“We need to embrace contemporary pain science as well as neurophysiological, psychological and non specific patient factors as potential manual therapy modifiers modifiers to maximize our patient’s outcomes. Current best evidence suggests that any benefits seen from manual therapy likely arises from a complex interplay between neurophysiological effects, placebo, patient expectation and therapeutic alliance”
When I read this, I am nearly convinced that all I need to do to become a successful manual therapist is to be a nice guy who gets along with his patients really well, can tell a convincing story, and then throw some guru voodoo in my treatment, and presto, I have a successful treatment with good outcomes. Makes me wonder why we all have spent lots of money and time to become fellowship trained? We all know that is just nonsense.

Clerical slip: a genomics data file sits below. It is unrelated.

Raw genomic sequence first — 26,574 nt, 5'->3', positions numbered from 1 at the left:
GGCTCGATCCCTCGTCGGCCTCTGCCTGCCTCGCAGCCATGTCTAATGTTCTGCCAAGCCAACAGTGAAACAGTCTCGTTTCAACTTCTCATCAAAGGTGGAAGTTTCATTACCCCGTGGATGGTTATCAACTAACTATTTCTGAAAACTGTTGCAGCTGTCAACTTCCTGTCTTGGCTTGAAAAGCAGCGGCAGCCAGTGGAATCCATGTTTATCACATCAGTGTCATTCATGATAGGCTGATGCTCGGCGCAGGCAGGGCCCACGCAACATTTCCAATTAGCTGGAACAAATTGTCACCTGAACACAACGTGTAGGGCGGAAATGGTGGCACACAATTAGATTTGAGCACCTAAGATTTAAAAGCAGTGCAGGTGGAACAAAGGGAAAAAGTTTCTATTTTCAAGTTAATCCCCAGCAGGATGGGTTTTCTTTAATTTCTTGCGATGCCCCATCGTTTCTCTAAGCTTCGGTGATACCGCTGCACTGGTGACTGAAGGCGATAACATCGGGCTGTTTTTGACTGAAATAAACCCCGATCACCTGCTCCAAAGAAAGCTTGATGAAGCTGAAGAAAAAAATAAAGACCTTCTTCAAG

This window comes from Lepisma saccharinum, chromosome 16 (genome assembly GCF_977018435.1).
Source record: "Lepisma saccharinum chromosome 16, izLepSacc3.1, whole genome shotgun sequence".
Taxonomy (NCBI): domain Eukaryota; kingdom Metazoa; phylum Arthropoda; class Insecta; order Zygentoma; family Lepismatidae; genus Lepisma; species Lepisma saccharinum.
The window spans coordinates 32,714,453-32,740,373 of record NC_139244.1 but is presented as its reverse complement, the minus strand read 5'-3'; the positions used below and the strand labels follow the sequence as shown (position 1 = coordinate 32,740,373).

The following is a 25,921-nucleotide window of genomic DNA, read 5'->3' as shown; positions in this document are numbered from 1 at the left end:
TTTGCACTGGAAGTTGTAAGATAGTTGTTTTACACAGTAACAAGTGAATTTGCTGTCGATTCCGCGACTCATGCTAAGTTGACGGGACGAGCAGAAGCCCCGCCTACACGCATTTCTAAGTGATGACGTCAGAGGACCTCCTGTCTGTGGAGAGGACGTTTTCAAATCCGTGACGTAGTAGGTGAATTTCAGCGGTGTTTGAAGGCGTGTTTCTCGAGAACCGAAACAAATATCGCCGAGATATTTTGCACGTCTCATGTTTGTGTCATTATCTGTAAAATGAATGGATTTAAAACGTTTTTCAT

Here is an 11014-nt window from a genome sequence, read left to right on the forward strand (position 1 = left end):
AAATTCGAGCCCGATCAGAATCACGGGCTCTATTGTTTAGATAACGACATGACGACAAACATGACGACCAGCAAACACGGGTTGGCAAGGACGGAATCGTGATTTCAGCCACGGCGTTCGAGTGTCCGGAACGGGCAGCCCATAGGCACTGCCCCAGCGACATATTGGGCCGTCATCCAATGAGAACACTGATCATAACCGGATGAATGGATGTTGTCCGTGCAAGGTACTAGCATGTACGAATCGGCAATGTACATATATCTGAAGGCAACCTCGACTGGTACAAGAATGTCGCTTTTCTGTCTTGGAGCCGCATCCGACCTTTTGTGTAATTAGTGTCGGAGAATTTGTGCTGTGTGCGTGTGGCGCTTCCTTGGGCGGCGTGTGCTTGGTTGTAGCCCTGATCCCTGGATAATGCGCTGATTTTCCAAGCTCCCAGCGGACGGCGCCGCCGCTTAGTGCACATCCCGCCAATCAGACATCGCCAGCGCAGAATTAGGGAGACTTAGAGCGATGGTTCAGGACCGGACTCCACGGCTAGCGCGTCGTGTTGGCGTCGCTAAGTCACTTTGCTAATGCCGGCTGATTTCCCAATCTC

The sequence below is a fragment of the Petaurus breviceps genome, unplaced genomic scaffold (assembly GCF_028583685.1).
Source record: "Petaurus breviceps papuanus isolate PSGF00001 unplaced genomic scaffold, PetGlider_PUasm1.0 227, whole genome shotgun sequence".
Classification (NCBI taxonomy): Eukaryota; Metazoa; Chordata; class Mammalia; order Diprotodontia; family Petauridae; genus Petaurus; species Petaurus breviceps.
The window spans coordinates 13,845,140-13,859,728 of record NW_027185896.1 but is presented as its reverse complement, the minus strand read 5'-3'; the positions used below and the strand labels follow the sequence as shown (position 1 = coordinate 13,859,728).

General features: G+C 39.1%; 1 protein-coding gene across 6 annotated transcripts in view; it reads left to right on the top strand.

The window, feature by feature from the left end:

The majority of our patients that walks through the door in a standard outpatient orthopedic facility is not by definition a chronic pain patient. For those chronic pain patients the above statement is undeniably true. However, for the vast majority of the patients, their problem is a true movement impairment, resulting in acute tissue breakdown. And for those patients manual therapy is the appropriate choice of treatment. If somebody comes in with an acute torticollis, it doesn’t do me any good at all to just talk about pain science, and trying to focus on non-specific patient factors etc. No, they want to be able to turn their head again so they can back up their car, and work on their computers 8 hours a day. So after ruling out all the necessary red flag conditions, chances are pretty good I will manipulate that cervical spine to restore their motion to wnl. And of course the manipulation is a short-term benefit! But that is perfectly fine, because then you follow that up with the appropriate exercises to address posture, strength and muscle length deficits, and 3 visits later all is well again. That is good physical therapy. I don’t know how you could possibly argue otherwise. I am never going to be able to talk a patient better, who comes in with an acute torticollis, no matter how good a patient alliance I am building, or how well I identify their psychological contributing factors, or discuss the flooding of their system with inflammatory cytokines and how their pain neurotags are changing as a result of the acute postural deformity.